- Ford trials AI tech to enable electric vehicles produced at the Ford Cologne EV Centre, in Germany, to drive off the assembly line with no-one at the wheel
- Automated driving tech could enhance efficiency and safety at the plant. Vehicles also autonomously attend final testing, self-charge, and park up ready for delivery
- The E-SELF research project is among a range of initiatives designed to enhance the Ford Cologne EV Centre, where production of EVs begins this year
- By 2026, Ford plans to sell 600,000 EVs in Europe each year. Ford in Europe is committed to offering an all-electric portfolio of passenger vehicles by 2030
COLOGNE, Germany, April 12, 2023 – For more than 100 years, vehicles around the world have been rolling off Ford assembly lines. Until now, there has been somebody at the wheel, but this could soon be about to change.
Ford is trialling AI-powered automated driving technology designed to make the process more efficient. For the project, vehicles not only drive themselves off the assembly line, they also self‑drive to final testing stations and self-charge before parking up ready for delivery to customers.
The E-SELF project is among a range of initiatives that Ford is exploring as it prepares the Ford Cologne EV Centre, in Germany – subject of a $2 billion investment – where EV production will begin this year.
“Ford is reinventing its portfolio of vehicles in Europe and exploring how we produce our new EVs is integral to that process,” said Ford project lead Frank Schwarz. “Introducing self-driving technology to the assembly line could support efficiency and safety while enabling employees to focus on critical tasks.”
Last month, Ford unveiled the new all-electric Explorer that will be the company’s first electric passenger vehicle to be built at scale at the Ford Cologne EV Centre. By 2026, Ford plans to sell 600,000 EVs in Europe each year and is committed to offering an all-electric portfolio of passenger vehicles by 2030.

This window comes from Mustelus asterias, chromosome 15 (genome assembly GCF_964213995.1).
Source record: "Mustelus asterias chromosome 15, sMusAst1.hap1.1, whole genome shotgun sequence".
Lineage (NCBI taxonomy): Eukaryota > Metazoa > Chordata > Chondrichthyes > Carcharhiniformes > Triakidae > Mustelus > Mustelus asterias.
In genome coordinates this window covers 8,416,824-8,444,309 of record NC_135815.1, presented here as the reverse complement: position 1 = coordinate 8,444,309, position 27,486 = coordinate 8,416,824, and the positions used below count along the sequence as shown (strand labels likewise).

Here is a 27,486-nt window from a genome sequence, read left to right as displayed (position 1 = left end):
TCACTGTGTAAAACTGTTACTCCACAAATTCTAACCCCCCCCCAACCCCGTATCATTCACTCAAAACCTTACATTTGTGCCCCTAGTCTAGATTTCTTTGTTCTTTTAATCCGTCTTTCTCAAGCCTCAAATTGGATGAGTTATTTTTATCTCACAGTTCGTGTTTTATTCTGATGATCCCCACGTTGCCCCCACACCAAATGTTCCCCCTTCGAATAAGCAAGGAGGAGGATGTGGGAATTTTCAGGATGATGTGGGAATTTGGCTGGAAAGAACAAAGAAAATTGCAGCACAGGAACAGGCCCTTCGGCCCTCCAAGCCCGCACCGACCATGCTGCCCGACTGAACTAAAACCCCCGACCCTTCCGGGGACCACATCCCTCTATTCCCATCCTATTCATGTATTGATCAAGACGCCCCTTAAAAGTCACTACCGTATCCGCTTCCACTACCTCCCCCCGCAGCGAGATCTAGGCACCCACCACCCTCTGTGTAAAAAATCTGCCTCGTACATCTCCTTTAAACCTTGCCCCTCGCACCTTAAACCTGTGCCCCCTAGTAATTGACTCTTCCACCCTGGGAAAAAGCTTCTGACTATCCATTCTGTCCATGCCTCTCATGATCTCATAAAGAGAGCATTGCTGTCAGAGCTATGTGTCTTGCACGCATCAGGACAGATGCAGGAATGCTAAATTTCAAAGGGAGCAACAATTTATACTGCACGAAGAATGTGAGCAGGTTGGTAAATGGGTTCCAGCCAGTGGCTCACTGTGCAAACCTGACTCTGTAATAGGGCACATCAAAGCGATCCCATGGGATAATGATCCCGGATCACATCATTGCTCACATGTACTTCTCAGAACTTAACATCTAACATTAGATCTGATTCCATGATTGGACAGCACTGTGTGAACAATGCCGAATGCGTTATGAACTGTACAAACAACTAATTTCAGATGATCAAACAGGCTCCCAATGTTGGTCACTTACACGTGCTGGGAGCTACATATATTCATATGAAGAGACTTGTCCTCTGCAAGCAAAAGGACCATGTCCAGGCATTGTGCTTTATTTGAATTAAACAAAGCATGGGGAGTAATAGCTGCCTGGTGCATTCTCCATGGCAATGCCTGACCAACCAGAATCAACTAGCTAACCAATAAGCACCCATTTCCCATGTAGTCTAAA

Ford is conducting the two-and-a-half-year trial with partners Institute of Automotive Engineering of the Technische Universität Braunschweig and Kopernikus Automotive. The Federal Ministry of Economy and Climate Protection provided €2 million funding.
The E-SELF project uses vehicle-to-infrastructure communication to control and monitor vehicles. Sensors located around the plant can identify hazards in the vehicle’s path, such as a person or another car, and vehicles are slowed or brought to a halt as required.
Final testing alone can involve a dozen or more trips between different locations before vehicles are parked up ready for collection and delivery by road, rail and ferry. Using AI technology, those vehicles would simply drive themselves and be charged and ready to go. It works for all vehicles equipped with an automatic transmission, electronic stability control, an electric handbrake and assisted steering; the only additional requirement is a smart communication unit to enable the interaction with the infrastructure.
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